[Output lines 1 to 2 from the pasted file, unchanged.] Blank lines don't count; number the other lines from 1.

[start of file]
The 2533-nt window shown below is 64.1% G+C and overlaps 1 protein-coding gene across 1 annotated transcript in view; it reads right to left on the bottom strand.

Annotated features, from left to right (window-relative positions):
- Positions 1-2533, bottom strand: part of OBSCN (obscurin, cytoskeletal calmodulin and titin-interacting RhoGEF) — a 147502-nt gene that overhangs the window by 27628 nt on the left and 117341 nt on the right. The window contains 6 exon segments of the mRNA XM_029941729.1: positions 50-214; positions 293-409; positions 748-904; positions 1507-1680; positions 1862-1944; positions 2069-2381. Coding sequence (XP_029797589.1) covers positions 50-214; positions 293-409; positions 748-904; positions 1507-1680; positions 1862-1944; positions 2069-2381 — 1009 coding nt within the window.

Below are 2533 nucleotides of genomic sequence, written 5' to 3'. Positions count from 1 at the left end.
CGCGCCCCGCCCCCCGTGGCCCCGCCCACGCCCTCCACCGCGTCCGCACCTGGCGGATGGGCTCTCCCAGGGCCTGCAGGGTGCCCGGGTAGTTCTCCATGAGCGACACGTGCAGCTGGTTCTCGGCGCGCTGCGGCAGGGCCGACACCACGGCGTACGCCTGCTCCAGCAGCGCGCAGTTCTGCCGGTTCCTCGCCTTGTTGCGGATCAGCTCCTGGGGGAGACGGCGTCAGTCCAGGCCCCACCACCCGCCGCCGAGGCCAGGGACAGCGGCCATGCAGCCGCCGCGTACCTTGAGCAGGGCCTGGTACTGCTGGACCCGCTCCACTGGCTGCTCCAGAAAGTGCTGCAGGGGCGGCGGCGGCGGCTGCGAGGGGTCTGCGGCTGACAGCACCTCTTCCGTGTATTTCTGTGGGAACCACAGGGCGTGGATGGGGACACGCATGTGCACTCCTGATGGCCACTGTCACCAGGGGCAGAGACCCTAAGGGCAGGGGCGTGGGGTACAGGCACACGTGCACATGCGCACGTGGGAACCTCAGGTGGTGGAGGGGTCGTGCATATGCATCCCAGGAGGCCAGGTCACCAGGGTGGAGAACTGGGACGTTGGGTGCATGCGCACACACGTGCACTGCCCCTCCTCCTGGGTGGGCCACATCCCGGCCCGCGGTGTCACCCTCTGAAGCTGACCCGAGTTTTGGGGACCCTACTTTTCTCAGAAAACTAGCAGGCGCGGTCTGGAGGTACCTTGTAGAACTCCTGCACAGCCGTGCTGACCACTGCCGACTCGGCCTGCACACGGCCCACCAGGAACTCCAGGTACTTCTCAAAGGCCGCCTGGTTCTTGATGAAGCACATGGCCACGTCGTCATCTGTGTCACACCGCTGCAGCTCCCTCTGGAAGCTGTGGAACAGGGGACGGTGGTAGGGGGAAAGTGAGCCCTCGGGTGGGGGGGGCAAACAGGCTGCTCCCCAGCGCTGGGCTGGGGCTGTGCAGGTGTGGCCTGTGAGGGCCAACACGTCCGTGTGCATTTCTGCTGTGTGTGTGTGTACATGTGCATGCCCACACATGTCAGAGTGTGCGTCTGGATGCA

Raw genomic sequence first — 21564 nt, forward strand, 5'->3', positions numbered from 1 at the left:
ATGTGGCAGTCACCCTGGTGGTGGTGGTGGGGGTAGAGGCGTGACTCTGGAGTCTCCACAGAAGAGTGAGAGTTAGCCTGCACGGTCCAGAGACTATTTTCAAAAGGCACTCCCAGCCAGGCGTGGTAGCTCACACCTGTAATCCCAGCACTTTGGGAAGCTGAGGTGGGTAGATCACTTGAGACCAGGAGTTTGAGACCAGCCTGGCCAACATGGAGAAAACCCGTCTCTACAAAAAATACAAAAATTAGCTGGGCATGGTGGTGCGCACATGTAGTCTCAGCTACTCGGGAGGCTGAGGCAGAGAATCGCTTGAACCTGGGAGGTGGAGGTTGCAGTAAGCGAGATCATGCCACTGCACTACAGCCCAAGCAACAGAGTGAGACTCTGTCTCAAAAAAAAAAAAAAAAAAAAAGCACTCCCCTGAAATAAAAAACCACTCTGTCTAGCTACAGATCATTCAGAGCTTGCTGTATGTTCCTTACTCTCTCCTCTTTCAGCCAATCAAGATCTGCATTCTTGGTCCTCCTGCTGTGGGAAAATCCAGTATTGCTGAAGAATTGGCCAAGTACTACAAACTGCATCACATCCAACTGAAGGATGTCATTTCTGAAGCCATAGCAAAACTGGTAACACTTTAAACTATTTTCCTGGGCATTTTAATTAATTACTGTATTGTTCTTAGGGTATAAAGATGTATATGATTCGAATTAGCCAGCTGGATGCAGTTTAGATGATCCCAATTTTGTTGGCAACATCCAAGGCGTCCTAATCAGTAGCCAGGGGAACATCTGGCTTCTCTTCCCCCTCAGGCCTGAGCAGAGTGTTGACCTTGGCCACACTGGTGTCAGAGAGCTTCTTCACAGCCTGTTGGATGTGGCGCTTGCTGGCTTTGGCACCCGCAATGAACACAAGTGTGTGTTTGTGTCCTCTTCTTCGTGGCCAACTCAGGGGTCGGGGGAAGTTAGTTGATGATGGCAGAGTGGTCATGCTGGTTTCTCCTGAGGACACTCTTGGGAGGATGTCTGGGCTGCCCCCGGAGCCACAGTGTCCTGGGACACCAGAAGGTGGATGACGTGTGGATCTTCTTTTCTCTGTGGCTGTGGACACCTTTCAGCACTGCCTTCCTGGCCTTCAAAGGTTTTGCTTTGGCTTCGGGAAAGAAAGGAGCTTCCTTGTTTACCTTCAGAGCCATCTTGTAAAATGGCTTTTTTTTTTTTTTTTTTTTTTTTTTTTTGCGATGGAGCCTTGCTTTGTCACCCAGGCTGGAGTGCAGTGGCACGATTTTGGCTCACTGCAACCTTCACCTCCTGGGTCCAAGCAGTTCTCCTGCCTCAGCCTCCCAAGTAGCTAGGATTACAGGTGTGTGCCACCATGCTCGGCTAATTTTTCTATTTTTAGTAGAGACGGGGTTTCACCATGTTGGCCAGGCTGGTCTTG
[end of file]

The 2533-nt window shown below is 64.1% G+C and overlaps 1 protein-coding gene across 1 annotated transcript in view; it reads right to left on the bottom strand.

Annotated features, from left to right (window-relative positions):